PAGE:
Land of Hops and Glory

The Best Bars and Pubs in the Lakes

There’s a proud tradition of innkeeping right across the majestic Lake District, and the growing popularity of craft beers and artisan spirits makes this a great time to sample that tradition for yourself.

From the perfect pint in gorgeous surroundings to fantastic pubs for foodies, we’ve checked out six of the Lake District’s best and most remarkable places to enjoy a drink. Our list covers working breweries, legendary pubs and even a distillery making gin, all in the name of celebrating this must-see part of Cumbria’s local culture. We’ll drink to that!

Jennings Brewery, Cockermouth


This traditional brewery produces some of the best-known beers in Cumbria and beyond, so it’s only right that guided tours end with a sampling session in the brewery’s atmospheric Old Cooperage bar. Jennings has been producing beer since 1828, and this wealth of experience shines through in a tremendous range of tipples with unforgettable names including Sneck Lifter, Cocker Hoop and Pigs Might Fly.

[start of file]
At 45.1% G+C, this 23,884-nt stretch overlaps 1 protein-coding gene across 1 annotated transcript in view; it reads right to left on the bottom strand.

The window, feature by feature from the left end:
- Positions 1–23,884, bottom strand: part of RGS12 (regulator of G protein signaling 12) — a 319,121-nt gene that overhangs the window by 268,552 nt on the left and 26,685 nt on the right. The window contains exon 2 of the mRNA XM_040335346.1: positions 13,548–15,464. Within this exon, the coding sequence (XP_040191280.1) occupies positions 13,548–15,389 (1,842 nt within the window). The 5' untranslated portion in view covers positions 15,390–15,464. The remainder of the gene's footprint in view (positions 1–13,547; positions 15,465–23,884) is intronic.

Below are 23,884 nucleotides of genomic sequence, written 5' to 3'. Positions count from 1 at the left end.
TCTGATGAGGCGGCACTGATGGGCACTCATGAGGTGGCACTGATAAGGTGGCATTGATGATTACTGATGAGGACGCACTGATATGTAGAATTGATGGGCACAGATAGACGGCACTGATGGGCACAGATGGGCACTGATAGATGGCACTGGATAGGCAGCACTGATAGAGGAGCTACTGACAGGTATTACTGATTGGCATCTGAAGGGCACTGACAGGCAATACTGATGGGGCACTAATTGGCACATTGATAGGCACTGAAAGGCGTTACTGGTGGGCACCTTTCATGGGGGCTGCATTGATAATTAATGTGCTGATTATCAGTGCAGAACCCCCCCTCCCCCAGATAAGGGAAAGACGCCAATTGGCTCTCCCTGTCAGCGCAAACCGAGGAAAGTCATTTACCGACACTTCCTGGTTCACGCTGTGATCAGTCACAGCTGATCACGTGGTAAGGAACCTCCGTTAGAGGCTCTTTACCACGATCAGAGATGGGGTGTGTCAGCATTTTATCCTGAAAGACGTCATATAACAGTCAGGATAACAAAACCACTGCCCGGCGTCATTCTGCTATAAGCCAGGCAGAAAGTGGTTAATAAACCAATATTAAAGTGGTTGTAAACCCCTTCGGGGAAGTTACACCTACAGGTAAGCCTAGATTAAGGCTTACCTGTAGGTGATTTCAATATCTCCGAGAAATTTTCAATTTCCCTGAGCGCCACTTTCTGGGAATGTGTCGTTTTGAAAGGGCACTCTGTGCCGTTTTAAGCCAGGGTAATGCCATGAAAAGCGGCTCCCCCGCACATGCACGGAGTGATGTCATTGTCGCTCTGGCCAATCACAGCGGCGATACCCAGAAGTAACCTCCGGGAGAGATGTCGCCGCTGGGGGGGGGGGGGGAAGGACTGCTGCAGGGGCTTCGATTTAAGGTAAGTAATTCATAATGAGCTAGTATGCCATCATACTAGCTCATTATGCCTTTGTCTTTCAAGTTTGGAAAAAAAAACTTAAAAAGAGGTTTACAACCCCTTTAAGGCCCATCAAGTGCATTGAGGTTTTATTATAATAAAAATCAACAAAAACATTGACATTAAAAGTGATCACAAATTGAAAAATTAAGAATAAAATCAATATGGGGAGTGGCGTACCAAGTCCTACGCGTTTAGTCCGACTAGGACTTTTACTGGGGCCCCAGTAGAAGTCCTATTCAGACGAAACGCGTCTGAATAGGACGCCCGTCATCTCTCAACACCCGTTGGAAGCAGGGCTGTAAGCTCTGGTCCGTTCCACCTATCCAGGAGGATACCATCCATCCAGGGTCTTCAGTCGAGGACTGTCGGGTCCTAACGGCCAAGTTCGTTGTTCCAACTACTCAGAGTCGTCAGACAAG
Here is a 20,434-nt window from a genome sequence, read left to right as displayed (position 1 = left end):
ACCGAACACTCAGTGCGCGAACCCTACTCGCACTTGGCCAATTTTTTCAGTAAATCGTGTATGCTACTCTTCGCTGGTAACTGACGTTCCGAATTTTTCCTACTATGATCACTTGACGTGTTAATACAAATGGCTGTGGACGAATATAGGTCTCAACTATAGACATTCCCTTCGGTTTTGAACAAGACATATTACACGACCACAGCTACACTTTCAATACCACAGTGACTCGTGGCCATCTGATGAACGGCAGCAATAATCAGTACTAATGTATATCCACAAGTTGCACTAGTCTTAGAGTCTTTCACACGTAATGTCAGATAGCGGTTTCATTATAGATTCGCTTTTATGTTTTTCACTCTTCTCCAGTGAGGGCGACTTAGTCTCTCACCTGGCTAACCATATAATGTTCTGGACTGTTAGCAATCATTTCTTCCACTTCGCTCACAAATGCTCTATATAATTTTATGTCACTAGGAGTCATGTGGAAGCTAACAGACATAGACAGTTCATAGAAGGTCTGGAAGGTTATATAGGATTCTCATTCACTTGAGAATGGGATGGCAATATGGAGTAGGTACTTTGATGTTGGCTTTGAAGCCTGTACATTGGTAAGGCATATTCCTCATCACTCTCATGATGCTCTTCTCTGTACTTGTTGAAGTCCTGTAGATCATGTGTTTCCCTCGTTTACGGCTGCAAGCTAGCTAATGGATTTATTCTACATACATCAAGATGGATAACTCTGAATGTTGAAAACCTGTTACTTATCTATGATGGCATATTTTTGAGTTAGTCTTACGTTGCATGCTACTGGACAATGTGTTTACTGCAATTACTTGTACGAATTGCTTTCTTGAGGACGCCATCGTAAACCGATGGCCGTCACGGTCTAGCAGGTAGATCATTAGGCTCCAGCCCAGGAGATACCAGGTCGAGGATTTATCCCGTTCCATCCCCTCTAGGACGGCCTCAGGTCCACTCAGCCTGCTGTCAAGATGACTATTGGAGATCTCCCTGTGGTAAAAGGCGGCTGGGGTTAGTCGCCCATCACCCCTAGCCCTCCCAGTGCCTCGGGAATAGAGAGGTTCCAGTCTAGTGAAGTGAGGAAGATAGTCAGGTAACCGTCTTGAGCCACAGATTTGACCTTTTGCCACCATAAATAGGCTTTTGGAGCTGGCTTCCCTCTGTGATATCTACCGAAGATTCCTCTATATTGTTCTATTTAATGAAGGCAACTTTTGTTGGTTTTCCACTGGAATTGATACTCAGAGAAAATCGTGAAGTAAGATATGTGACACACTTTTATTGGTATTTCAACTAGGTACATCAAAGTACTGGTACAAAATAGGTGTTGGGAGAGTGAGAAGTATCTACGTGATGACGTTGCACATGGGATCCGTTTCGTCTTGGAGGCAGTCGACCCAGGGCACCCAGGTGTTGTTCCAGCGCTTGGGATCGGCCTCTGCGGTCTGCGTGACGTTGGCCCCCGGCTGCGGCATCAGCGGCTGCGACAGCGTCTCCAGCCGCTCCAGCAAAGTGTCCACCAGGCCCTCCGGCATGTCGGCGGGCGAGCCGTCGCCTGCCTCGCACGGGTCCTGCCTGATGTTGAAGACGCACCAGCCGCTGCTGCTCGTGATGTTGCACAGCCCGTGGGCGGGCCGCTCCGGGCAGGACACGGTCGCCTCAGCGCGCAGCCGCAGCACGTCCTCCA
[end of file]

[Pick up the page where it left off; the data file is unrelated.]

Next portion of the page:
The brewery has a tearoom serving light lunches, and if you order your food before your guided tour, they’ll carefully time it so you can eat when you finish. Takeaway options are well catered for in the brewery shop, with kegs, firkins, polypins, metal pins and piggins of your favourite beer all available to buy. To be honest, we’re not right sure how much beer each of these containers holds, but we’d be delighted to drink Jennings from any of them.

Lakes Distillery, Bassenthwaite